I had a momentary lapse of sanity (or memory, or both) yesterday and decided to take a spur of the moment trip up to the university to visit my two college girls. The older of the two, dd#2 (aka B), just moved into an apartment downtown and was very excited to show it off... So, without giving it much thought, off we went.


 Now I knew that it had been a long time since M has been able to manage car drives of more than about 45 minutes. (He gets agitated and unpredictable... not a good thing to have going on in the seat next to you while you're driving 70, or 75, mph and people are passing you like you're standing still!) But I thought that I could take the toll road (and drive really fast) and probably get there in just a little over an hour.  We could manage that... As my mother used to say, those were "famous last words". 

 We did make it up to the school with no problems... There was no traffic on the toll road, and the novelty of heading out of town lasted for quite a while. We were there in just a little over an hour... The kids were calm and happy and I was patting myself on the back. We got to see B's new (very tiny, very old, but very charming) apartment...


 ... then visited B's favorite thrift store, where M was just sure I'd get him this phone for his room. (


 Finally we stopped at a little ice cream shop to cool off with waaay too much chocolate chocolate toffee.


 Then we headed home... 

 For the first mile or so home, I thought the trip had been a great success and wondered why I didn't go more often. But then, with 89 miles still to go (not that I was counting or anything), the traffic slowed and then stopped. There were not one, but two accidents on the highway up ahead. We sat there for 30 minutes or so with R anxiously speculating about what might have happened up ahead (and would the same thing happen to us!) and M becoming more and more unsettled and agitated.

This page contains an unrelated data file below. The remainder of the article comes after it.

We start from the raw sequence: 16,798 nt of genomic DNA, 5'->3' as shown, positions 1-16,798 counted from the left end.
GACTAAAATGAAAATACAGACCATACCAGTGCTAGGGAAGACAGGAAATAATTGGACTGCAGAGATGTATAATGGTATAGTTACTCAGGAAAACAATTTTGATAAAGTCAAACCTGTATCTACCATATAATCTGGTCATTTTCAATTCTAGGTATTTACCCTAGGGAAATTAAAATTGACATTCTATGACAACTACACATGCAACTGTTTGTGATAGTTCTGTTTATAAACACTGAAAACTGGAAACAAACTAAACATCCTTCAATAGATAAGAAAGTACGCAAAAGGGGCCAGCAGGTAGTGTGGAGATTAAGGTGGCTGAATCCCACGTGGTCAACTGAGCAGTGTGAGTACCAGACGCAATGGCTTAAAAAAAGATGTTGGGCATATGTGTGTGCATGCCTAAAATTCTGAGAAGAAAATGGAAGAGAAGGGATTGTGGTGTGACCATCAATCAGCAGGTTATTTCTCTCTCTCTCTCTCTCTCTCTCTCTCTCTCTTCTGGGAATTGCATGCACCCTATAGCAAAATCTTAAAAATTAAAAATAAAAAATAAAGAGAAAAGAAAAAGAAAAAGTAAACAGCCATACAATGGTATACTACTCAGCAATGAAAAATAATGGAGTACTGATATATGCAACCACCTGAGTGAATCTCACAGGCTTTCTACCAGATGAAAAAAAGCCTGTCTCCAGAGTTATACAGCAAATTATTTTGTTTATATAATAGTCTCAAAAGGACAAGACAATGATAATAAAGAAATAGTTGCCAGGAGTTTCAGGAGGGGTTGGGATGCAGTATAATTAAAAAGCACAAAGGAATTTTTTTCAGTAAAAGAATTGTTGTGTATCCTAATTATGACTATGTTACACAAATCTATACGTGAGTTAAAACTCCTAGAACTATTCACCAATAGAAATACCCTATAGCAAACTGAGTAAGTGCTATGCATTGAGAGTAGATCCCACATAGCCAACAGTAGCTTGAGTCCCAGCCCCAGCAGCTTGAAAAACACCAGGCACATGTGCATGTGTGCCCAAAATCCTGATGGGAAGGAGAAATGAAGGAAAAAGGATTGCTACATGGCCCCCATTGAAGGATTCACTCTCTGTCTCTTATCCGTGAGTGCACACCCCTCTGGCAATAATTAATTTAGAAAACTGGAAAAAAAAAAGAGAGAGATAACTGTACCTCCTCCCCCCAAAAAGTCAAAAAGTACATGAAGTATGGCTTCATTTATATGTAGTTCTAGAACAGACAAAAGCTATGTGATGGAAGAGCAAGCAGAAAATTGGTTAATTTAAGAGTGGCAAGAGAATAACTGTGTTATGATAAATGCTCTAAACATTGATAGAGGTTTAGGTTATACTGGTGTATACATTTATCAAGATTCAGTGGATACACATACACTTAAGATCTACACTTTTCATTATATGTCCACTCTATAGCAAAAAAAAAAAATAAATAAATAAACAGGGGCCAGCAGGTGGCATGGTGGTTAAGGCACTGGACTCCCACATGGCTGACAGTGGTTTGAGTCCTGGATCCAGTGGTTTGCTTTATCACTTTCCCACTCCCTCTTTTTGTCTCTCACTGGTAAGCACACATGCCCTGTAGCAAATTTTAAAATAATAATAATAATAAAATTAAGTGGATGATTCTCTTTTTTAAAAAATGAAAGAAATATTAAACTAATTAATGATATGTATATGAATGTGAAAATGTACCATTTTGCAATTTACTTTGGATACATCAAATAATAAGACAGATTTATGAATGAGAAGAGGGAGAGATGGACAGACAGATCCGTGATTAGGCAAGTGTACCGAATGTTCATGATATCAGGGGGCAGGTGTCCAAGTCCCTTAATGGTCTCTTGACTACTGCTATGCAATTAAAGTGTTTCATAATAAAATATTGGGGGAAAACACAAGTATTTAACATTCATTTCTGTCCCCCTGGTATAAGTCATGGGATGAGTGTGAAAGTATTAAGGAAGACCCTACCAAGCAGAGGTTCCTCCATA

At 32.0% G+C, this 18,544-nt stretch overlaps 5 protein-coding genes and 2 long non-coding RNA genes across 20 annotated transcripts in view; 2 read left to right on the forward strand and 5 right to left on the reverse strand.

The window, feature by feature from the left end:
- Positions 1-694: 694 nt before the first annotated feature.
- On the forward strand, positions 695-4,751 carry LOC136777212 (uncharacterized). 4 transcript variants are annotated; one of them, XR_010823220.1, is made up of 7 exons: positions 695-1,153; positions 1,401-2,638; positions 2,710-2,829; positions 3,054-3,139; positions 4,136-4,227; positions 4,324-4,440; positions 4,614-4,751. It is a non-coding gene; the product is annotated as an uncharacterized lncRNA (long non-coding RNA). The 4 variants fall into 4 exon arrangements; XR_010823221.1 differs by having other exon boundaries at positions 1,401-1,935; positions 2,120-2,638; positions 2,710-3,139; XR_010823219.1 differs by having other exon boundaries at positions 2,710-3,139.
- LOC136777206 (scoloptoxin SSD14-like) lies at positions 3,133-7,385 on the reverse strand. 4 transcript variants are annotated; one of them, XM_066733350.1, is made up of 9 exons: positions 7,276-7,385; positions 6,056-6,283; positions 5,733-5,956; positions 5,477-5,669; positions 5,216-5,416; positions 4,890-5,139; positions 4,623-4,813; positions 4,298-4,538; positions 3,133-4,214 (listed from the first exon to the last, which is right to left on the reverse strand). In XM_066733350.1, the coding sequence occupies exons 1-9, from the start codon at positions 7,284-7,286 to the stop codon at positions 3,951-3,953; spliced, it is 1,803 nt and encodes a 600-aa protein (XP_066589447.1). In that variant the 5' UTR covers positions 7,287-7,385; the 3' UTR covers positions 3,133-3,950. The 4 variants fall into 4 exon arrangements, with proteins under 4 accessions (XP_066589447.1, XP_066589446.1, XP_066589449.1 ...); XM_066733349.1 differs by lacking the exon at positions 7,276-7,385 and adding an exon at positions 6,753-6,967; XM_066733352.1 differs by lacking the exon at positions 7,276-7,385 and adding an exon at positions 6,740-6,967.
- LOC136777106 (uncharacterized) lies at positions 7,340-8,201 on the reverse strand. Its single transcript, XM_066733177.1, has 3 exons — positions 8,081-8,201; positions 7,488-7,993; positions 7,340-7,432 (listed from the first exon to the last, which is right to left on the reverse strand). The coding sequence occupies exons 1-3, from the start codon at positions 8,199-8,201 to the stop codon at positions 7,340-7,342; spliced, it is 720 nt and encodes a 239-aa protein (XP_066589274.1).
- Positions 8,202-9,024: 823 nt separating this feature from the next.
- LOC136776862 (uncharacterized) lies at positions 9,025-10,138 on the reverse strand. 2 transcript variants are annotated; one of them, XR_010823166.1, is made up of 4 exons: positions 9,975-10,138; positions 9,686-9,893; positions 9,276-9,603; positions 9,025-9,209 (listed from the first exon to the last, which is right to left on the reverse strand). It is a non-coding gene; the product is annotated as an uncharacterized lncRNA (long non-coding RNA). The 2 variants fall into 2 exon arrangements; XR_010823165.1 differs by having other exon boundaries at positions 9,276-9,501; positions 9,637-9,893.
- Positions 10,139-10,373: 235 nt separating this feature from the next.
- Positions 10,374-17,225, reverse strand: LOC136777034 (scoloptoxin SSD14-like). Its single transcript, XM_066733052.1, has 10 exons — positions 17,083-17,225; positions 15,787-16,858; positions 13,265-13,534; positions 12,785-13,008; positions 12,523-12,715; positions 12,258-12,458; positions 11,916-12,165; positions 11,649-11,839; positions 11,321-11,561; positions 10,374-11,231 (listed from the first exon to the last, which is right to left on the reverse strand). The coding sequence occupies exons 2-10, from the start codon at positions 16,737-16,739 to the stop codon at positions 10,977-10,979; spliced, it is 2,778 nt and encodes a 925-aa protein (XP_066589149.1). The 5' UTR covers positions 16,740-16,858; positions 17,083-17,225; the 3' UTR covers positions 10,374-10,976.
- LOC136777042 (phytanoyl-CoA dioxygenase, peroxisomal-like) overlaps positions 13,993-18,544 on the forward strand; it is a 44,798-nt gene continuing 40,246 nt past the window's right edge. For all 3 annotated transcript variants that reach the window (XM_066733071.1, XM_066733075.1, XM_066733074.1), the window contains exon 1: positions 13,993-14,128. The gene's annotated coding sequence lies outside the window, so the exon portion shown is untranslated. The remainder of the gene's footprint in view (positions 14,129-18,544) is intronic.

Finally traffic started moving again and I started counting down the miles to the entrance for the toll road. We made it four more miles before the traffic slowed to a crawl... again. We couldn't see why this time, so we just crept along hoping whatever it was would be fixed soon so we could start moving again. 

 M was getting very antsy by that time, and R was loudly, repeatedly (and dramatically) insisting that we would NEVER get home. Then they both obsessed (imagine perseveration in "surround sound") for awhile on the dinner they wouldn't get if they were stuck in the car on the highway all evening. The traffic continued to inch along, while I made mental lists of the things I'd need to buy if I just took the nearest exit ramp and found a motel for the night. 

 The kids complained about being thirsty (much better, I suppose, then needing the bathroom!) then worried again about dinner, and car accidents, and whether we would EVER get home, while I eyed the median and mentally tried to gauge if I could bounce across it (in my 2 WD minivan) to the other side of the highway and freedom. 

 They fought over "looks" that were being given. M, unable to sit still, started playing with the buttons on the dash, and trying to reach behind him and grab R, while R shrieked at him to stop and I tried not to remember news stories about accidents that closed the highway for hours. 

 It took us almost 3 hours to get home. By the time we got moving I was ready to drop both kids off in the nearest cornfield just to have an end to the constant movement, questions, obsessing, worrying, complaining, perseverating and fighting. 

 When we got home the kids (surprise!) wanted dinner. I made them each a PBJ, handed them a glass of milk, and told them all the ice cream they'd eaten earlier was really part of their dinner, and it was time for bed. 

 Note to family.... If you want to see me, you know where I live. I love you but cannot come to see you unless you decide to move within 45 minutes of me.